Fifty years after its initial release this movie is still very much relevant and important. Based on true events, expertly directed and acted, it’s a masterpiece you simply need to watch. Serpico is a gritty and realistic thriller about an honest cop trying to fight the corruption in his precinct. That story goes just as you think it’s going to go. And the fact that all of this really happened just makes the whole thing feel even more impactful. For the longest time, I refused to watch these classic movies from the seventies. I thought they were outdated and not nearly as entertaining as modern releases. However, once I started watching them, I was immediately hooked on them.
Just take the opening scene of this movie. While the credits are rolling, you start hearing these sirens. Sirens that are getting louder and louder, telling you that something is horribly wrong. And then we find our main character, Frank Serpico, played by young Al Pacino, bleeding out in the back of a police car. Just as he’s arriving at the hospital, the phones start ringing and people start rushing to the hospital. After this impactful intro, we go back in time to find out how he ended up on that operating table. We see a clean-shaven young man with integrity. We see a man who wants to make a difference. He’s soon going to learn how things actually work.
I could go on and describe to you just how each of these scenes hit me but I won’t. I don’t want to bore the shit out of you for starters. And I want you to experience them for yourself. It’s truly extraordinary how things haven’t changed during all this time. I’m not talking about just the police but the entire governing structure. I don’t think we should get rid of them as this won’t solve anything. And almost all attempts to change the problematic police culture have failed. What we need to change is our entire society and move away from the tribal system of values. This would solve not just policing but a slew of other issues.
Serpico is a movie offering a compelling story that’s perfectly paced and presented. Of course, Al Pacino gave one hell of a performance. And he had to since he’s in every fucking scene. What a career arc he had in the seventies, after starring in The Godfather, he appears in this movie and then tops it all off with Dog Day Afternoon. Al spent a lot of time with the real Frank Serpico, talking to him and getting all the details right. When he asked him why did he do it, Serpico said: “Well, Al, I don’t know. I guess I would have to say it would be because if I didn’t, who would I be when I listened to a piece of music?”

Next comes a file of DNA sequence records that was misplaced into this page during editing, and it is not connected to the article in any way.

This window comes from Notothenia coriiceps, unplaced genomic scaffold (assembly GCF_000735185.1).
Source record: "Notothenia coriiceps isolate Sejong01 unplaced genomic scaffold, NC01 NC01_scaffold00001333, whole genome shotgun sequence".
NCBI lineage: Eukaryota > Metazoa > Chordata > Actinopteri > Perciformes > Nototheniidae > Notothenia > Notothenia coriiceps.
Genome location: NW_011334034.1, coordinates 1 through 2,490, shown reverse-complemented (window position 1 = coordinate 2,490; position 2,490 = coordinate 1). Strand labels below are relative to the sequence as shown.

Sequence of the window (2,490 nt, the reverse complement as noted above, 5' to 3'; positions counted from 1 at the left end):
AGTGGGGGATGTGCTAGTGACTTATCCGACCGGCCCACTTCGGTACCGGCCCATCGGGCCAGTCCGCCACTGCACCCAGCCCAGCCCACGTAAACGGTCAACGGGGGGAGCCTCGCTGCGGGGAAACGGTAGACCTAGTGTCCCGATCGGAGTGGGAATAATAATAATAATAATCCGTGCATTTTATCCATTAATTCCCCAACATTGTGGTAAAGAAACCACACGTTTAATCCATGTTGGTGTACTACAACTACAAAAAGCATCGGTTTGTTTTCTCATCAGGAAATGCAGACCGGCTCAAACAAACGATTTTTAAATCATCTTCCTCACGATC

When it comes to the visual quality, it’s simply sublime. Restored, remastered, and rethefuckup, Serpico looks like it came out in the nineties and not the seventies. I’ll just say that the trailer you can play below is for the 4K version of the movie and leave it at that. Sidney Lumet’s no-bullshit approach to direction created a masterpiece that’s going to grip you from the first minute. I think he felt a lot of responsibility towards the real Serpico and this is why the movie is not melodramatic or preachy. It shows events, people, and structures in their true light. And while this might feel a bit depressing at times, I wouldn’t have it any other way.
You can also look at Serpico as a character study. And since our main man is actually an outcast, you might even identify with him on a variety of different levels. I know I did. Finally, if you’re looking for movies like Serpico you can check out Cruising, also starring Al Pacino. Once again he’s an undercover cop, this time looking for a serial killer prowling the New York streets. The television miniseries We Own This City is also a good choice. Based on true events, it shows the way modern police corruption works. And if you want the real stuff, there’s only one documentary that will suffice: The Seven Five.
Director: Sidney Lumet
Writers: Peter Maas, Waldo Salt, Norman Wexler
Cast: Al Pacino, Jack Kehoe, John Randolph, Cornelia Sharpe, Cornelia Sharpe, Biff McGuire
Fun Facts: NYPD cooperated with the production in a very open and sincere manner which surprised and pleased the director Sidney Lumet.